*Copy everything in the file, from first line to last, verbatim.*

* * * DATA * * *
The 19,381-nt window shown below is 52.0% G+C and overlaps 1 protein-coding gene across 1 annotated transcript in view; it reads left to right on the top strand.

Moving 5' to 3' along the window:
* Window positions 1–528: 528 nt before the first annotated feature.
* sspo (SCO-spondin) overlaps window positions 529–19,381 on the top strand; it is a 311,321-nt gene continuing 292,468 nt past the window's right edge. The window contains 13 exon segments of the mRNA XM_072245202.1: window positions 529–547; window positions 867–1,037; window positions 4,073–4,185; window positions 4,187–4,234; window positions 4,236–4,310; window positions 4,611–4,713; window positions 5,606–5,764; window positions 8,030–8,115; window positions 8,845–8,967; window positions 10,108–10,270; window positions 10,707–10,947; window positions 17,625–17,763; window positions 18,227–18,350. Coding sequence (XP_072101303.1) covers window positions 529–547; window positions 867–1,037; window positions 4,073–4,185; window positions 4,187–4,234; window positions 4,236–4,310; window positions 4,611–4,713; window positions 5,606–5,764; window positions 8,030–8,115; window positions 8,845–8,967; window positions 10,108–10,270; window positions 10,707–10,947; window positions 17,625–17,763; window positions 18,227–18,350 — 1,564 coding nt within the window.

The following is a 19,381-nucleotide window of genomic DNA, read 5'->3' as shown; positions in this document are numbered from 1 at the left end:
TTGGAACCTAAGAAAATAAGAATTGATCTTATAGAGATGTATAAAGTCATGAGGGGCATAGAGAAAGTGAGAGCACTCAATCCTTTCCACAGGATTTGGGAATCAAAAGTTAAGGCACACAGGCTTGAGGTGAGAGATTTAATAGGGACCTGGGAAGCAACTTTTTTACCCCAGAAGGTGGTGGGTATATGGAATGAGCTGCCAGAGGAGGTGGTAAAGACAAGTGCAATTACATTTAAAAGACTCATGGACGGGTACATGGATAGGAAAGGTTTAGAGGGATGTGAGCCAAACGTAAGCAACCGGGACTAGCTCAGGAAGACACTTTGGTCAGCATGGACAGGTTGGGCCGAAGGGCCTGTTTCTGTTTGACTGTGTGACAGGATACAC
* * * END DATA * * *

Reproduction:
The 19,381-nt window shown below is 52.0% G+C and overlaps 1 protein-coding gene across 1 annotated transcript in view; it reads left to right on the top strand.

Moving 5' to 3' along the window:
* Window positions 1–528: 528 nt before the first annotated feature.
* sspo (SCO-spondin) overlaps window positions 529–19,381 on the top strand; it is a 311,321-nt gene continuing 292,468 nt past the window's right edge. The window contains 13 exon segments of the mRNA XM_072245202.1: window positions 529–547; window positions 867–1,037; window positions 4,073–4,185; window positions 4,187–4,234; window positions 4,236–4,310; window positions 4,611–4,713; window positions 5,606–5,764; window positions 8,030–8,115; window positions 8,845–8,967; window positions 10,108–10,270; window positions 10,707–10,947; window positions 17,625–17,763; window positions 18,227–18,350. Coding sequence (XP_072101303.1) covers window positions 529–547; window positions 867–1,037; window positions 4,073–4,185; window positions 4,187–4,234; window positions 4,236–4,310; window positions 4,611–4,713; window positions 5,606–5,764; window positions 8,030–8,115; window positions 8,845–8,967; window positions 10,108–10,270; window positions 10,707–10,947; window positions 17,625–17,763; window positions 18,227–18,350 — 1,564 coding nt within the window.

The following is a 19,381-nucleotide window of genomic DNA, read 5'->3' as shown; positions in this document are numbered from 1 at the left end:
TTGGAACCTAAGAAAATAAGAATTGATCTTATAGAGATGTATAAAGTCATGAGGGGCATAGAGAAAGTGAGAGCACTCAATCCTTTCCACAGGATTTGGGAATCAAAAGTTAAGGCACACAGGCTTGAGGTGAGAGATTTAATAGGGACCTGGGAAGCAACTTTTTTACCCCAGAAGGTGGTGGGTATATGGAATGAGCTGCCAGAGGAGGTGGTAAAGACAAGTGCAATTACATTTAAAAGACTCATGGACGGGTACATGGATAGGAAAGGTTTAGAGGGATGTGAGCCAAACGTAAGCAACCGGGACTAGCTCAGGAAGACACTTTGGTCAGCATGGACAGGTTGGGCCGAAGGGCCTGTTTCTGTTTGACTGTGTGACAGGATACAC